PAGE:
Conclusion Top


To conclude, mothers of NICU-admitted babies are under significant stress, which needs to be identified early along with care of the sick neonate, so as to give a holistic care to the family.

Acknowledgment

We acknowledge the support of the patients and their parents for making this study successful. We also acknowledge all the nursing staff and paramedical staffs in the pediatric department of our hospital for helping in patient care and giving the inputs, Mrs. Sulekha J (psychological counselor) for counseling of the mothers, and our family for their unconditional support.

Financial support and sponsorship

Nil.

Conflicts of interest

There are no conflicts of interest.



 
   References Top

1.
Lefkowitz DS, Baxt C, Evans JR. Prevalence and correlates of posttraumatic stress and postpartum depression in parents of infants in the Neonatal Intensive Care Unit (NICU). J Clin Psychol Med Settings 2010;17:230-7.  Back to cited text no. 1
    
2.
Ramezani T, Hadian Shirazi Z, Sabet Sarvestani R, Moattari M. Family-centered care in neonatal intensive care unit: A concept analysis. Int J Community Based Nurs Midwifery 2014;2:268-78.  Back to cited text no. 2
    
3.
Holditch-Davis D, Miles MS. Mothers' stories about their experiences in the neonatal intensive care unit. Neonatal Netw 2000;19:13-21.  Back to cited text no. 3
    
4.
Shaw RJ, Bernard RS, Storfer-Isser A, Rhine W, Horwitz SM. Parental coping in the neonatal intensive care unit. J Clin Psychol Med Settings 2013;20:135-42.  Back to cited text no. 4
    
5.
Dudek-Shriber L. Parent stress in the neonatal intensive care unit and the influence of parent and infant characteristics. Am J Occup Ther 2004;58:509-20.  Back to cited text no. 5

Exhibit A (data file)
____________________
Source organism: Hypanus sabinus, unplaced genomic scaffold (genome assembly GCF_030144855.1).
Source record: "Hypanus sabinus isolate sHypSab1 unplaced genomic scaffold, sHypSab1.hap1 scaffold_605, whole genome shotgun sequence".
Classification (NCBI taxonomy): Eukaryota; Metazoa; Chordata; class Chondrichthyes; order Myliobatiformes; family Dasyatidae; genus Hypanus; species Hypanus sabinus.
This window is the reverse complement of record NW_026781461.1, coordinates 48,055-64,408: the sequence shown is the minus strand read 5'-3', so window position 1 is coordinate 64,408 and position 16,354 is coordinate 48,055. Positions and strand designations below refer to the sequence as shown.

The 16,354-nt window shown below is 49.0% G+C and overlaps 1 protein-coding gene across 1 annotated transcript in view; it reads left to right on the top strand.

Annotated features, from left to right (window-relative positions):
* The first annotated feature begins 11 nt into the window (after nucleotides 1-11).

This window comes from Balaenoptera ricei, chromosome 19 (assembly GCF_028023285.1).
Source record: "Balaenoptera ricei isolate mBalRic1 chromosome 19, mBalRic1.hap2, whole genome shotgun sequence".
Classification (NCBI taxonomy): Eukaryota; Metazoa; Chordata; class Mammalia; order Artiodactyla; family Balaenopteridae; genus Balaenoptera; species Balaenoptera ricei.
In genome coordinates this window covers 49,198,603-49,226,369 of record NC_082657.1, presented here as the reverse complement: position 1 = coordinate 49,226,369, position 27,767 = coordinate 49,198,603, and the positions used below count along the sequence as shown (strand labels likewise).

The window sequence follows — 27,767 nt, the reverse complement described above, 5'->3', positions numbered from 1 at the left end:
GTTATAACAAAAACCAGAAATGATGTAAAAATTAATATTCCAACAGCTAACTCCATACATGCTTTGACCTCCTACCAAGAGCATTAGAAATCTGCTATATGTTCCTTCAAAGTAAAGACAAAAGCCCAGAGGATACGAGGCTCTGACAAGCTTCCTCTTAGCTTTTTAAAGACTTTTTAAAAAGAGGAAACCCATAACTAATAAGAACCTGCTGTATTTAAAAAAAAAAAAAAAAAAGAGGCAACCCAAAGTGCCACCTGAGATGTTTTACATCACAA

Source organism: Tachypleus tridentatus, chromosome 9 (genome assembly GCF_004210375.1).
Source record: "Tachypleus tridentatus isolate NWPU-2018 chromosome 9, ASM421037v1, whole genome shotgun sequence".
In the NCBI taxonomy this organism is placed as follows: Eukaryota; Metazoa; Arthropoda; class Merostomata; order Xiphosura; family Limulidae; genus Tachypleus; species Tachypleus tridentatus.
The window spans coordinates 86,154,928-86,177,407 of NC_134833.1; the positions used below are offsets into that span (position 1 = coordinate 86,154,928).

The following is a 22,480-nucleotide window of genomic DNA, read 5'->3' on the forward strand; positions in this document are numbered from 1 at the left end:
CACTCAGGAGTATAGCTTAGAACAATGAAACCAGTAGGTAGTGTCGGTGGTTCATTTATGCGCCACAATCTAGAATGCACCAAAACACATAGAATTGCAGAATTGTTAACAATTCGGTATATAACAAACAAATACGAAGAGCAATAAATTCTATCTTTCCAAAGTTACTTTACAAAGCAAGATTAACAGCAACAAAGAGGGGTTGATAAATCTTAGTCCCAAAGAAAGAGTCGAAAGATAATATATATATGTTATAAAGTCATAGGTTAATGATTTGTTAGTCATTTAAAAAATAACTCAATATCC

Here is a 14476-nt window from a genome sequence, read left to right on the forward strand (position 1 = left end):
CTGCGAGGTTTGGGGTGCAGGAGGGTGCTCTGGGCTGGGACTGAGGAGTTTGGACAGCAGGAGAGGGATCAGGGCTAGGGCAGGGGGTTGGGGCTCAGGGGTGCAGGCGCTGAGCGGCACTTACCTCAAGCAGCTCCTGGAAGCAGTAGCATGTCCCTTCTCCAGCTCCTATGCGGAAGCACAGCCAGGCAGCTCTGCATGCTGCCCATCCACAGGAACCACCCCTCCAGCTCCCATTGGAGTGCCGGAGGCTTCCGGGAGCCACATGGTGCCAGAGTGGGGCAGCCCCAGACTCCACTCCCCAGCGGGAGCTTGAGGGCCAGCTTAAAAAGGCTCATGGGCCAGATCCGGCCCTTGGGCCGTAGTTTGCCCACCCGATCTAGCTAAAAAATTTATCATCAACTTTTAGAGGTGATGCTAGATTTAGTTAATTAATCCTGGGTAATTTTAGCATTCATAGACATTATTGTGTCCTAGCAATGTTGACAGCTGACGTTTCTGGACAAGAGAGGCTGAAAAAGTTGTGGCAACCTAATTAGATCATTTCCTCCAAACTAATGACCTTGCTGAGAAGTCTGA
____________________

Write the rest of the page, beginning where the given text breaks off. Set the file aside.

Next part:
6.
Singer LT, Salvator A, Guo S, Collin M, Lilien L, Baley J. Maternal psychological distress and parenting stress after the birth of a very low-birth-weight infant. JAMA 1999;281:799-805.  Back to cited text no. 6
    
7.
Chourasia N, Surianarayanan P, Adhisivam B, Vishnu Bhat B. NICU admissions and maternal stress levels. Indian J Pediatr 2013;80:380-4.  Back to cited text no. 7
    
8.
Dutta S, Mahajan R, Agrawal SK, Nehra R, Narang A. Stress in fathers of premature newborns admitted in a neonatal intensive care unit. Indian Pediatr 2016;53:311-3.  Back to cited text no. 8
    
9.
Agrawal R, Gaur A. Parent stress in neonatal intensive care unit: An unattended aspect in medical care. Int J Contemp Pediatr 2017;4:148-53.  Back to cited text no. 9
    
10.
Franck LS, Cox S, Allen A, Winter I. Measuring neonatal intensive care unit-related parental stress. J Adv Nurs 2005;49:608-15.  Back to cited text no. 10
    
11.
Carvalho AE, Linhares MB, Padovani FH, Martinez FE. Anxiety and depression in mothers of preterm infants and psychological intervention during hospitalization in neonatal ICU. Span J Psychol 2009;12:161-70.  Back to cited text no. 11
    



 
 
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  [Table 1], [Table 2]